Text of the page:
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Pipelines often raise environmental justice issues – a problem the incoming Biden administration will need to wrestle with given the President’s campaign promises. The nonprofit newsroom MLK50 recently reported on the construction of a pipeline in Memphis, in which the company offered resident Joseph Owens only $3,000 to buy an easement on his one acre of land. When Owens refused, the company sued him but he could not afford to litigate. Because the Federal Energy Regulatory Commission had approved the pipeline, the Byhalia Connection Pipeline took the easement on Owens’ property under eminent domain and paid him $9000. He is one of at least nine landowners who stand to lose property through eminent domain in Southwest Memphis.
Why this Matters: Eminent domain is meant to be a tool of last resort the government uses to ensure that infrastructure like roads and power lines can be built without one landowner stopping construction that benefits the community. But as we have reported, FERC has almost never disapproved a pipeline and landowners like Owens have nowhere to go to appeal. Last summer, the Trump administration made it even easier for fossil fuel companies to build pipelines by removing opportunities for public input. This rollback is especially harmful to minority communities, which have historically been excluded from planning decisions and are saddled with harmful fossil fuel infrastructure.
EPA Nominee Brings Environmental Justice Lens
Michael Regan, Biden’s pick to lead the EPA, worked to increase environmental justice protections as secretary of the North Carolina Department of Environmental Quality. In North Carolina, he created one of the county’s first state-level environmental justice efforts and cleaned up the coal ash that gave him asthma attacks as a child. The EPA has had an Office of Environmental Justice for nearly 30 years, but what it can actually do is limited. Grassroots organizers hope, if confirmed, that Regan will steer the agency to have a greater emphasis on environmental justice.
Pipeline also endangers water supply, public health
The long-lasting health impacts of the proposed Byhalia pipeline are devastating. The proposed pipeline would cross a city well field, threatening the water supply for Black neighborhoods. Nationally, Black people are 75% more likely to live near a polluting industrial facility, which causes a host of health issues including an increased risk of cancer. In Memphis, the Byhalia Pipeline leaders “know that they have money, they know they have power, they know they have resources to fight these folks in court,” Justin J. Pearson, spokesperson for Memphis Community Against the Pipeline, told MLK50. Like the recently canceled Keystone XL pipeline, pipeline reviews at the federal level should be tougher and take environmental justice into consideration, as pipelines are often routed through poor neighborhoods to avoid wealthier suburbs.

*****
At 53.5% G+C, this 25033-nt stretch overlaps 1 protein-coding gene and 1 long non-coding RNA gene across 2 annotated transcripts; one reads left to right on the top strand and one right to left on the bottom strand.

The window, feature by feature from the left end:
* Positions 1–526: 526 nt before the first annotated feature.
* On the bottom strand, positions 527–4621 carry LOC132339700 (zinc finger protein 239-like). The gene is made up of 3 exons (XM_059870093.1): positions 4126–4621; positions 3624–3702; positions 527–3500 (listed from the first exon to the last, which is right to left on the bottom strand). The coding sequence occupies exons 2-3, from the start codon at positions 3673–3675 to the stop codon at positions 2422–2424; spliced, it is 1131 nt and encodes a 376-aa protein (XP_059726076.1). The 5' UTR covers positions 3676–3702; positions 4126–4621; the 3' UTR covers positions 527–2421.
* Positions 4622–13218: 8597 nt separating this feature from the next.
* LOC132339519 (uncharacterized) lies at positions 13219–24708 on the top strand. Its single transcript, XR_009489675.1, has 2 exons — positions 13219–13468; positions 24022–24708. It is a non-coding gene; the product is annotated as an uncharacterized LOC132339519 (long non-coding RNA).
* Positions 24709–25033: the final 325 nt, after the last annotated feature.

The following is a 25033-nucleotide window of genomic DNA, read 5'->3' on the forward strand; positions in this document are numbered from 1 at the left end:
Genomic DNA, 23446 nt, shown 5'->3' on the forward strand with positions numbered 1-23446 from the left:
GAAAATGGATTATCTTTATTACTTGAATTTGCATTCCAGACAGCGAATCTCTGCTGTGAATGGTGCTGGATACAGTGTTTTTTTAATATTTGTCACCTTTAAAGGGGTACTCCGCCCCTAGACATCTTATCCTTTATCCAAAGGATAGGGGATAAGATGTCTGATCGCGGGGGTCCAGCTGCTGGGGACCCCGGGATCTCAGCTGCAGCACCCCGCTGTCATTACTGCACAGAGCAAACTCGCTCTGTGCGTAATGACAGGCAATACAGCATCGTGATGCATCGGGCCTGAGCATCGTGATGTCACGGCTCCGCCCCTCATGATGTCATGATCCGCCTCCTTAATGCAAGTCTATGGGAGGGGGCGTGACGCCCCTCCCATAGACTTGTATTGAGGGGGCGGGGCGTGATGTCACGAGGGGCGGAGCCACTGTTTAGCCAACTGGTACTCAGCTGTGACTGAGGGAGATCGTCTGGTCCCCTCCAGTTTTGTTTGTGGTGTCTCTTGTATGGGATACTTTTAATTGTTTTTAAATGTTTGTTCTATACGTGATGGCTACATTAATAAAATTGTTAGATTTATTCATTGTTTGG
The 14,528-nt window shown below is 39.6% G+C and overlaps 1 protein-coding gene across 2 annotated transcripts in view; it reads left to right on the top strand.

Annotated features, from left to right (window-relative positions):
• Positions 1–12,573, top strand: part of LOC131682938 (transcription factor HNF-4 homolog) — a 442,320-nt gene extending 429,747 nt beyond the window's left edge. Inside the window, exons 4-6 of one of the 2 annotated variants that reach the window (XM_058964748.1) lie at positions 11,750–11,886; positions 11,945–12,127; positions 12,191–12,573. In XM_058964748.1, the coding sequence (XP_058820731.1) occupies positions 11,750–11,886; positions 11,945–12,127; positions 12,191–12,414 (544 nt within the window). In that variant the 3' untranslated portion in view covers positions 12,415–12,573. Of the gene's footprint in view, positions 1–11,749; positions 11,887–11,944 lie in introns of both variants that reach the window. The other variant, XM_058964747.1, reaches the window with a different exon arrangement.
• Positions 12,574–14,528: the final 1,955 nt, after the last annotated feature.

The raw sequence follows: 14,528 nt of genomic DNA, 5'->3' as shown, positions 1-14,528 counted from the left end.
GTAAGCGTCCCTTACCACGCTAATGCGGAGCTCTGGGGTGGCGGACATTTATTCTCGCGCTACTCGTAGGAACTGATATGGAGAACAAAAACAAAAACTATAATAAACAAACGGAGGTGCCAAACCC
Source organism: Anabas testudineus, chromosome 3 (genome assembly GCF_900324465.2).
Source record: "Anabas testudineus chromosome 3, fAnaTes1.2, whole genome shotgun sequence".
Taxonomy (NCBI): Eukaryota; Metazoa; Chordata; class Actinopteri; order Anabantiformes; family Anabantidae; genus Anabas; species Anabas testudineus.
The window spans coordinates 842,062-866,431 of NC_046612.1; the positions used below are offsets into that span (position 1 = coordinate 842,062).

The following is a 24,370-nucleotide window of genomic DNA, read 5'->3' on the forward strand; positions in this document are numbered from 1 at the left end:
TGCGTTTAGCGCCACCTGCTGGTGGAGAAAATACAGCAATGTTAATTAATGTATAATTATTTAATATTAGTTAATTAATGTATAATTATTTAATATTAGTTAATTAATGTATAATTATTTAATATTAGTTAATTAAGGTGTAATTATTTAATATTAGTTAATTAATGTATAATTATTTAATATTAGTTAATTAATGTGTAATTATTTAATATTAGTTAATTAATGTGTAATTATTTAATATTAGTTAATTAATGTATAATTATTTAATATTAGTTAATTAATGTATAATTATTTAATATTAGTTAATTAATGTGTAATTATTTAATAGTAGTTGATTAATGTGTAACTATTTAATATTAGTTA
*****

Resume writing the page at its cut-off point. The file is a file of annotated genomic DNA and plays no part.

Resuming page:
by Ashira Morris, ODP Staff Writer Right now, 95% of American public school buses run on diesel fuel, but that could soon change thanks to part of the Biden administration’s massive infrastructure proposal. The new Clean Buses for Kids Program would electrify at least 20% of the country’s iconic yellow school bus fleet. It would […]
by Amy Lupica, ODP Staff Writer In February, the governors of Pennsylvania, New York, New Jersey, and Delaware voted unanimously to ban fracking in the Delaware River Basin, but Republican-led lawsuits are seeking to stop this action. The ban prevented the natural gas industry from blasting up to 4,000 wells in the basin, serving a blow to the […]
Electric vehicles are an important part of meeting climate change action goals in addition to their potential to clean up air pollution, yet Americans have traditionally been apprehensive about purchasing them. That is until now. As Ben Geman wrote for Axios this week, “Even as gasoline-powered sales return from the pandemic, cars with plugs are […]
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